Friday, 16 May 2014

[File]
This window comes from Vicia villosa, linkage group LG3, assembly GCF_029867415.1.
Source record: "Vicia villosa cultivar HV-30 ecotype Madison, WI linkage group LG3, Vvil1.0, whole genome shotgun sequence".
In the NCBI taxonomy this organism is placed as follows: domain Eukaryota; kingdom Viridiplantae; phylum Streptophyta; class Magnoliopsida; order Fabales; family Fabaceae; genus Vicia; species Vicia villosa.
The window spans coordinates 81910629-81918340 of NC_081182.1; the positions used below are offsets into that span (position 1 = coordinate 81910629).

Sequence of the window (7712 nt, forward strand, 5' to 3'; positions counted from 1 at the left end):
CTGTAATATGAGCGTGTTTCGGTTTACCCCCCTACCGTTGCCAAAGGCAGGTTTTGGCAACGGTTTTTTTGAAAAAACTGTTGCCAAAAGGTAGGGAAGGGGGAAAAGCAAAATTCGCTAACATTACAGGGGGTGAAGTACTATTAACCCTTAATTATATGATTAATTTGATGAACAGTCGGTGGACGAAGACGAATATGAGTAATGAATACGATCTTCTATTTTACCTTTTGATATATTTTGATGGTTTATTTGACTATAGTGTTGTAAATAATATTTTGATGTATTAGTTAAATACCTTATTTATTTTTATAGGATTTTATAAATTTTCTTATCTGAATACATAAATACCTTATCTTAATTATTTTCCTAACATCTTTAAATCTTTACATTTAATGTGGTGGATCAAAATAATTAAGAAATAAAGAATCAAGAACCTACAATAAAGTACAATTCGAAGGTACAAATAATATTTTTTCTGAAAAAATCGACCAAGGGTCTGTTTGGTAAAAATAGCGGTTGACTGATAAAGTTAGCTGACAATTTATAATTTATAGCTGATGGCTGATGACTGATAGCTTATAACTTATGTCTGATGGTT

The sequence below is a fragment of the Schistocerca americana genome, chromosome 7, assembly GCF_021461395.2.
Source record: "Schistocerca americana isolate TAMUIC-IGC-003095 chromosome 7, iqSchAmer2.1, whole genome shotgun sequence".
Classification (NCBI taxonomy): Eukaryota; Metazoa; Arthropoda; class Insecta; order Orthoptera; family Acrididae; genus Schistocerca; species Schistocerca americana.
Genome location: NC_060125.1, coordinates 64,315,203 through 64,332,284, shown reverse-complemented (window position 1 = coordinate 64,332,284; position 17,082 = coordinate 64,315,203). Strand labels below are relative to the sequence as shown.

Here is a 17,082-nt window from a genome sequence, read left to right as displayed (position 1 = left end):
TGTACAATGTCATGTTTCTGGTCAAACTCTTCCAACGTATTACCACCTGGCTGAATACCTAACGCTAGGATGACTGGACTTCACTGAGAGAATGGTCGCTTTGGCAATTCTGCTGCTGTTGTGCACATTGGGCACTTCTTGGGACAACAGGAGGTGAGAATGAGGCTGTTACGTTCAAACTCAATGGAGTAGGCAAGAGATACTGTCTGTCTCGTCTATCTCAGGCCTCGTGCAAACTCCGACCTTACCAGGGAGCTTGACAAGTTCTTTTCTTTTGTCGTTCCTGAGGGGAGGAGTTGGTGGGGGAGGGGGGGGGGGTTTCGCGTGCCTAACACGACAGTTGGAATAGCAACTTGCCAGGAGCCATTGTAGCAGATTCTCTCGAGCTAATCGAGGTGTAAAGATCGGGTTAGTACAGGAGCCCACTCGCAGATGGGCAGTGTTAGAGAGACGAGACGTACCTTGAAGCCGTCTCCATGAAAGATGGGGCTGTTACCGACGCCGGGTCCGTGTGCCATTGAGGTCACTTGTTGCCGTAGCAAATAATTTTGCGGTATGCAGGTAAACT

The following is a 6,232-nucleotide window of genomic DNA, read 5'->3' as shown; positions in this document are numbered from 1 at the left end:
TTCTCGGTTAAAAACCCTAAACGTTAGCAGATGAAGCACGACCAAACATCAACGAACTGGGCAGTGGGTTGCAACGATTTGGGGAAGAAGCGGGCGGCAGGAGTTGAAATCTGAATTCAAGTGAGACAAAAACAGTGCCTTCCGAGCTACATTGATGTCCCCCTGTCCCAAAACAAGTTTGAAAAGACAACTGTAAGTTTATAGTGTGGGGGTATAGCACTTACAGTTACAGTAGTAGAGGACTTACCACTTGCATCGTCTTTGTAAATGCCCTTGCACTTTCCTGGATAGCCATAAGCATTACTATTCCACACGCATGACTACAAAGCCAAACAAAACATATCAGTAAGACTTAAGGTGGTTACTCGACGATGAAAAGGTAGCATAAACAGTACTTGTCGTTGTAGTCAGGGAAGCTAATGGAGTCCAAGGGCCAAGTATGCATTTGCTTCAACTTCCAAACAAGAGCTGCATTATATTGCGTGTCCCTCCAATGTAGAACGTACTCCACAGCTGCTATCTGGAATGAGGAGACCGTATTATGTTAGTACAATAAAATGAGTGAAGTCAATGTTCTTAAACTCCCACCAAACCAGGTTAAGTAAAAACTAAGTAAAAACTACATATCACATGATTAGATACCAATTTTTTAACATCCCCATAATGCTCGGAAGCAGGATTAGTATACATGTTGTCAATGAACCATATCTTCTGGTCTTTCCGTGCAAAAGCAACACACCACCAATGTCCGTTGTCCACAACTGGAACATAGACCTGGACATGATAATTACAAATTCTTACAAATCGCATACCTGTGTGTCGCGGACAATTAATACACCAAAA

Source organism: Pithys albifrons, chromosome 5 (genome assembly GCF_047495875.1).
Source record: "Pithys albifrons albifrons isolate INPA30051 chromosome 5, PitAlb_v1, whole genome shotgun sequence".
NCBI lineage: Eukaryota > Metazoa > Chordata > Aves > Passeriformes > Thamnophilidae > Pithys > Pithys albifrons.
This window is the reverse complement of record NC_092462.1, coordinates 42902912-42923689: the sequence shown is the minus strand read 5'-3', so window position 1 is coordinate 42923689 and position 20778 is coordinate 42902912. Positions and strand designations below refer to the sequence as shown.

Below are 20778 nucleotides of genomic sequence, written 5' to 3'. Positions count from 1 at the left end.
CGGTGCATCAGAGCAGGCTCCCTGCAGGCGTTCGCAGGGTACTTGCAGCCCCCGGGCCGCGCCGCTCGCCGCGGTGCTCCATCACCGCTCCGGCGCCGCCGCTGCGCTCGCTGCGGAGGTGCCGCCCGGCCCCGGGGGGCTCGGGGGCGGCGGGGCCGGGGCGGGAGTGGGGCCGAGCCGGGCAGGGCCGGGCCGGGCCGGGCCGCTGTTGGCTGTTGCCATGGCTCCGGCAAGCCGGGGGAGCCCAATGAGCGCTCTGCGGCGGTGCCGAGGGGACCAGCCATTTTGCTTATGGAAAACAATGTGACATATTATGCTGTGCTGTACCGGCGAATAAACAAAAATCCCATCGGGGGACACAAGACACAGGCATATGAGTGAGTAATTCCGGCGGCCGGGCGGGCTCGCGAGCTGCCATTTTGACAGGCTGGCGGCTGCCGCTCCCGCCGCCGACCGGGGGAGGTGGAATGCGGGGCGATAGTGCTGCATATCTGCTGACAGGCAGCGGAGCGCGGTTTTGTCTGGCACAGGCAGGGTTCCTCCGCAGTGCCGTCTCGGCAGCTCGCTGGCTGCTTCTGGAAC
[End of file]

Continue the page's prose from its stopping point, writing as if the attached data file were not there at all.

People sometimes ask, “Have you seen God?” or “Can you show me God?” Sometimes we meet these questions. So the answer is “Yes, I am seeing God. You can also see God; everyone can see God. But you must have the qualification.” Suppose something is wrong with a motorcar; it is not running. Everyone is seeing it, but a mechanic sees it differently. He’s qualified to see it with greater understanding. So he replaces some missing part, and immediately the car runs. But although for seeing a machine we require so much qualification, we want to see God without any qualification. Just see the folly! People are such rascals, they are such fools, that they want to see God with their imagined qualifications. Kṛṣṇa says in the Bhagavad-gītā, nāhaṁ prakāśaḥ sarvasya yogamāyā-samāvṛtaḥ: [Bg. 7.25] “I am not exposed to everyone. My energy, yogamāyā, is covering Me from their vision.” So how can you see God? But this rascaldom is going on—this “Can you show me God?” “Have you seen God?” God has become just like a plaything, so that cheaters advertise some ordinary man by saying, “Here is God. Here is an incarnation of God.” Na māṁ duṣkṛtino mūḍhāḥ prapadyante narādhamāḥ [Bg. 7.15]. Sinful rascals, fools, the lowest of mankind—they inquire like that: “Can you show me God?” What qualification have you acquired by which you can see God? Here is the qualification: tac chraddadhānā munayaḥ. One must first of all be faithful (śraddadhāna). One must actually be very much eager to see God. Not that one takes it as a frivolous thing—“Can you show me God?”—or as some magic. They think God is magic. No. One must be very serious and think, “Yes, I have been informed about God. So if there is a God, I must see Him.” There is a story in this connection. It is very instructive, so try to hear. One professional reciter was publicly reciting the Śrīmad-Bhāgavatam, and he was describing that Kṛṣṇa is very highly decorated with all kinds of jewels when He goes to tend the cows in the forest. So, there was a thief in that meeting, and he thought, “Why not go to Vṛndāvana and plunder this boy? He’s in the forest with so many valuable jewels. I can go there and catch the child and take all the jewels.” This was his intention. So he was serious. “I must find that boy,” he thought. “Then in one night I shall become a millionaire.” The thief’s qualification was his feeling: “I must see Kṛṣṇa! I must see Kṛṣṇa!” That anxiety, that eagerness, made it possible for him to actually see Kṛṣṇa in Vṛndāvana. He saw Kṛṣṇa in just the same way as the Bhāgavatam reader had described. Then the thief said, “Oh, You are such a nice boy, Kṛṣṇa.” He began to flatter Him; he thought that by flattering Him he would easily take all the jewels. Then he proposed his real business: “May I take some of these ornaments? You are so rich.” “No, no, no,” said Kṛṣṇa. “My mother will be angry! I cannot give them away.” Kṛṣṇa was playing just like a child. So the thief became more and more eager for Kṛṣṇa to give Him the jewels, but by Kṛṣṇa’s association he was becoming purified. Then at last Kṛṣṇa said, “All right, you can take them.” Then the thief became a devotee immediately, because by Kṛṣṇa’s association he had been completely purified. So somehow or other you should come in contact with Kṛṣṇa. Then you’ll be purified. The gopīs are another example of great eagerness to see Kṛṣṇa. The gopīs came to Kṛṣṇa, being captivated by His beautiful features. They were young girls, and Kṛṣṇa was so beautiful. Actually they were lusty when they came to Kṛṣṇa, but Kṛṣṇa is so pure that they became first-class devotees. There is no comparison to the gopīs’ devotion, because they loved Kṛṣṇa with heart and soul. That is the qualification. They loved Kṛṣṇa so much that they didn’t care for family or reputation when they went out in the dead of night. Kṛṣṇa’s flute was sounding, and they were all fleeing their homes. Their fathers, their brothers, their husbands all said, “Where are you going? Where are you going in this dead of night?” But the gopīs didn’t care. They neglected their children, their family, everything. Their only thought was, “We must go to Kṛṣṇa.” This eagerness is required. We must be very, very eager to see Kṛṣṇa. Many gopīs who were forcibly stopped from going to Kṛṣṇa lost their lives because of their great feelings of separation. So this eagerness is wanted; then you can see God. Whether you are lusty or a thief or a murderer or whatever it may be—somehow or other you must develop this eagerness, this desire: “I must see Kṛṣṇa.” Then Kṛṣṇa will be seen.